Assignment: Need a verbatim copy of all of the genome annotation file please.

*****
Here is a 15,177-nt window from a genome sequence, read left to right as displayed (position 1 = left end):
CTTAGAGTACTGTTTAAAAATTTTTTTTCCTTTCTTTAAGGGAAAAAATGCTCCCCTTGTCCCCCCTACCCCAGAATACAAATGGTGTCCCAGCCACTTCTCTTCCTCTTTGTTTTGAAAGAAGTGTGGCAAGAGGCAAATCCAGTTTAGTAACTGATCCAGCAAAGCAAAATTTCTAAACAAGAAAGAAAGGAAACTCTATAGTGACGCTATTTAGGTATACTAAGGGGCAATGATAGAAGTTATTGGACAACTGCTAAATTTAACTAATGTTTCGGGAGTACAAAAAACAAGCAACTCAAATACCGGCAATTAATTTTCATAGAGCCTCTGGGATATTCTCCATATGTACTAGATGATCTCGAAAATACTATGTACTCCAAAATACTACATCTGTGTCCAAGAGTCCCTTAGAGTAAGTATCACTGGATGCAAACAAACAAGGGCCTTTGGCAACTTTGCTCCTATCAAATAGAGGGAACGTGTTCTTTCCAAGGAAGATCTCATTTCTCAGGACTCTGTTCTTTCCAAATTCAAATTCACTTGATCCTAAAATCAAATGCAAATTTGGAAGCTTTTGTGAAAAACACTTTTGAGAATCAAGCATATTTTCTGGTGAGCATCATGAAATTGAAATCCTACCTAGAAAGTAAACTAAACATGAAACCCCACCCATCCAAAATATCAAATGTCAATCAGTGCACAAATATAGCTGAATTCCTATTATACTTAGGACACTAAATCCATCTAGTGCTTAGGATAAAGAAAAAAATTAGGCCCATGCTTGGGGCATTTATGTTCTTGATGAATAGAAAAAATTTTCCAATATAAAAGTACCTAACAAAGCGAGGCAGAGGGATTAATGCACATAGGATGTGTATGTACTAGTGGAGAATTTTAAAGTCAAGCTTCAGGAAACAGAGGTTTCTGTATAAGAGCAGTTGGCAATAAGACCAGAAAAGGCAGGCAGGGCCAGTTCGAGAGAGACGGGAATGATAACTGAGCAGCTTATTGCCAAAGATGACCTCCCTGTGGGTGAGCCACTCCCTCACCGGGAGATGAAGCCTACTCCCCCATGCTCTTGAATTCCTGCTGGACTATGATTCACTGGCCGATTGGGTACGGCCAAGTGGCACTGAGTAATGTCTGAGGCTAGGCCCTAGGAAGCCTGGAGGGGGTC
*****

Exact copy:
Here is a 15,177-nt window from a genome sequence, read left to right as displayed (position 1 = left end):
CTTAGAGTACTGTTTAAAAATTTTTTTTCCTTTCTTTAAGGGAAAAAATGCTCCCCTTGTCCCCCCTACCCCAGAATACAAATGGTGTCCCAGCCACTTCTCTTCCTCTTTGTTTTGAAAGAAGTGTGGCAAGAGGCAAATCCAGTTTAGTAACTGATCCAGCAAAGCAAAATTTCTAAACAAGAAAGAAAGGAAACTCTATAGTGACGCTATTTAGGTATACTAAGGGGCAATGATAGAAGTTATTGGACAACTGCTAAATTTAACTAATGTTTCGGGAGTACAAAAAACAAGCAACTCAAATACCGGCAATTAATTTTCATAGAGCCTCTGGGATATTCTCCATATGTACTAGATGATCTCGAAAATACTATGTACTCCAAAATACTACATCTGTGTCCAAGAGTCCCTTAGAGTAAGTATCACTGGATGCAAACAAACAAGGGCCTTTGGCAACTTTGCTCCTATCAAATAGAGGGAACGTGTTCTTTCCAAGGAAGATCTCATTTCTCAGGACTCTGTTCTTTCCAAATTCAAATTCACTTGATCCTAAAATCAAATGCAAATTTGGAAGCTTTTGTGAAAAACACTTTTGAGAATCAAGCATATTTTCTGGTGAGCATCATGAAATTGAAATCCTACCTAGAAAGTAAACTAAACATGAAACCCCACCCATCCAAAATATCAAATGTCAATCAGTGCACAAATATAGCTGAATTCCTATTATACTTAGGACACTAAATCCATCTAGTGCTTAGGATAAAGAAAAAAATTAGGCCCATGCTTGGGGCATTTATGTTCTTGATGAATAGAAAAAATTTTCCAATATAAAAGTACCTAACAAAGCGAGGCAGAGGGATTAATGCACATAGGATGTGTATGTACTAGTGGAGAATTTTAAAGTCAAGCTTCAGGAAACAGAGGTTTCTGTATAAGAGCAGTTGGCAATAAGACCAGAAAAGGCAGGCAGGGCCAGTTCGAGAGAGACGGGAATGATAACTGAGCAGCTTATTGCCAAAGATGACCTCCCTGTGGGTGAGCCACTCCCTCACCGGGAGATGAAGCCTACTCCCCCATGCTCTTGAATTCCTGCTGGACTATGATTCACTGGCCGATTGGGTACGGCCAAGTGGCACTGAGTAATGTCTGAGGCTAGGCCCTAGGAAGCCTGGAGGGGGTC